Bebot squealed and dropped to her belly, reaching a skinny arm into the muck.

“What do I do with it?” Badong screamed happily.

“Cook it,” Jing told him at once. “What do you think a fisherman catches fish for?”

“We can make our own merienda!” Bebot gushed, her voice a little lost as she leaned far out under the outhouse. “We can build a fire in the pit just like they do for lechon.”

“We can build our own house and live there every day!”

“Sure,” Jing said, pulling at Gisele’s arm. “But Gisele and I have homework. Make sure you bring Kuya Felizio some merienda if you have any left over, okay?”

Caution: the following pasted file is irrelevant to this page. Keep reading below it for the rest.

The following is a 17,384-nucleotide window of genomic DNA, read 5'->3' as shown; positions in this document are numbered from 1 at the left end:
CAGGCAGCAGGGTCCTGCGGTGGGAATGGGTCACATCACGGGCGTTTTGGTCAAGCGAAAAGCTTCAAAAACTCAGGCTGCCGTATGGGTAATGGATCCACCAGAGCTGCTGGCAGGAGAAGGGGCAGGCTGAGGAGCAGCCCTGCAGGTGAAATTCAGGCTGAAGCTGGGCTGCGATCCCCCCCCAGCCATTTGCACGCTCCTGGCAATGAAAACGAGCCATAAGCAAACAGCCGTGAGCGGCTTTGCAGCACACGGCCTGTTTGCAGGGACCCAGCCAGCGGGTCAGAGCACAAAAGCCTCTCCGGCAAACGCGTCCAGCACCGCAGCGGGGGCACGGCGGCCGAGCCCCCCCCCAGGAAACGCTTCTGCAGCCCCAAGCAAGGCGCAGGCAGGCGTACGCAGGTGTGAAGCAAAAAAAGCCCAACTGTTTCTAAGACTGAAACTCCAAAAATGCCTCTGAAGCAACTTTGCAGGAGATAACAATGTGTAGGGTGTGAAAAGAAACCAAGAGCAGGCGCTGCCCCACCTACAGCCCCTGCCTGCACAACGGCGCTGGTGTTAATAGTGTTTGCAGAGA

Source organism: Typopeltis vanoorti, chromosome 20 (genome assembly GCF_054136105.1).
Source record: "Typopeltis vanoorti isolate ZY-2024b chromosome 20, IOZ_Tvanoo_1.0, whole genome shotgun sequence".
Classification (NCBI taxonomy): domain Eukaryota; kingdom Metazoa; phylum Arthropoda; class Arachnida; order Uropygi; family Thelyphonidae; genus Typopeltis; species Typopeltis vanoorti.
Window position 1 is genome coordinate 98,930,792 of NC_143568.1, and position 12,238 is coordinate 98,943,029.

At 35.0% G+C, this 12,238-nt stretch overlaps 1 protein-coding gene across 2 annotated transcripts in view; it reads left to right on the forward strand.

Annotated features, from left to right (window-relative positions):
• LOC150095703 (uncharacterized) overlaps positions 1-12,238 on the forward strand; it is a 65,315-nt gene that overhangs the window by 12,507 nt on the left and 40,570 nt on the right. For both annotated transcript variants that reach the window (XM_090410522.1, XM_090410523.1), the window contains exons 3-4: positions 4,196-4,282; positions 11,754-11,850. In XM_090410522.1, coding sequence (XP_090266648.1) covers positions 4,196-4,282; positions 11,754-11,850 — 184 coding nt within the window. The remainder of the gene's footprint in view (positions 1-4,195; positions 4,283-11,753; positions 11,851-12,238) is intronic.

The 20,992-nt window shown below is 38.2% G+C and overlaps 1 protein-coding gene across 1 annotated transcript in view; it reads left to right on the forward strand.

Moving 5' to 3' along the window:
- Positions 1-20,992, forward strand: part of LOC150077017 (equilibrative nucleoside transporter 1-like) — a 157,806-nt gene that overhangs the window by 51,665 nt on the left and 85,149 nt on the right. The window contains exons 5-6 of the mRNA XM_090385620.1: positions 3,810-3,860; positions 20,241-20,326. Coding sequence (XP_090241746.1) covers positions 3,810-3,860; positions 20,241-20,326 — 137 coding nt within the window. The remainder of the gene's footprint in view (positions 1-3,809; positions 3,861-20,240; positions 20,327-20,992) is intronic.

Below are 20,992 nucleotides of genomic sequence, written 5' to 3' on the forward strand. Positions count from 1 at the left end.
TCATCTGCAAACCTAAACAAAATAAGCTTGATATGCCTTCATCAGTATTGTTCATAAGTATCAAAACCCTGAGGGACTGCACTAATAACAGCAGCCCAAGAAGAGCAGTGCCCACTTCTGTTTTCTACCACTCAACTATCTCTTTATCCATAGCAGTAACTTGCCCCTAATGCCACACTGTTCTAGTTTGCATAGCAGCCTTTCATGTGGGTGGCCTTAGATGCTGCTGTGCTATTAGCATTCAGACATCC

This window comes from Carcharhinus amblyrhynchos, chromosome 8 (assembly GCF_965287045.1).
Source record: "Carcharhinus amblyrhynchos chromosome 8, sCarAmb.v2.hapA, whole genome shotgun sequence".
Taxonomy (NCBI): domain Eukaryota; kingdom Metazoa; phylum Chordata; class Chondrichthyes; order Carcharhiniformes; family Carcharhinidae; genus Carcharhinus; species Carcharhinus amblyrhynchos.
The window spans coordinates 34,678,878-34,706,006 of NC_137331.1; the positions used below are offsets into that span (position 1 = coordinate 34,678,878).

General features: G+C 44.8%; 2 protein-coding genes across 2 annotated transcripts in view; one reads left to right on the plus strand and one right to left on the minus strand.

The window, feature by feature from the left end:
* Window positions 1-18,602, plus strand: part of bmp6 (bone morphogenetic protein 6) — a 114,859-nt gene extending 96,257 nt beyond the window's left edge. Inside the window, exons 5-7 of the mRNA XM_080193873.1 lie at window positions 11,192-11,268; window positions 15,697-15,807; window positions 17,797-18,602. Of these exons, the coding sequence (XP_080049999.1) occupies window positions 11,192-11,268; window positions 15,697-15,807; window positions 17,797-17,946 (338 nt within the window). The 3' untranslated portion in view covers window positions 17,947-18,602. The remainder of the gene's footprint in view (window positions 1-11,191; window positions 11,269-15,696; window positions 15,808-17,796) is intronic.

As Jing and Gisele ran back to the house, the little ones chorused thanks behind them. “Salamat, Até! Salamat po!”

They would have laughed themselves breathless, if they hadn’t seen Bití, one of the maids, watching from the doorway as they came.

“Good afternoon, Até,” Bití whispered. They nodded briefly to her. Bití was a year older than Jing, but called her Até because Tatay had become like a santo in the village after giving away all of his own children’s clothes during the rainy season flooding. Bití was one of the teenaged girls that had silently lined up at the kitchen door since then, asking to be hired away from families with too many to feed.

Jing and Gisele barely kept from falling-down laughing out loud until they had passed almost completely around the house to the backyard, when they heard Bebot scream, “Hala! Look, Badong! Hala! Bigger than yours!”


But Lola, not Felizio, had merienda with the little ones that day. They brought her the fat, blackened fish on a banana leaf as she sat dozing in the shade of the breadfruit grove.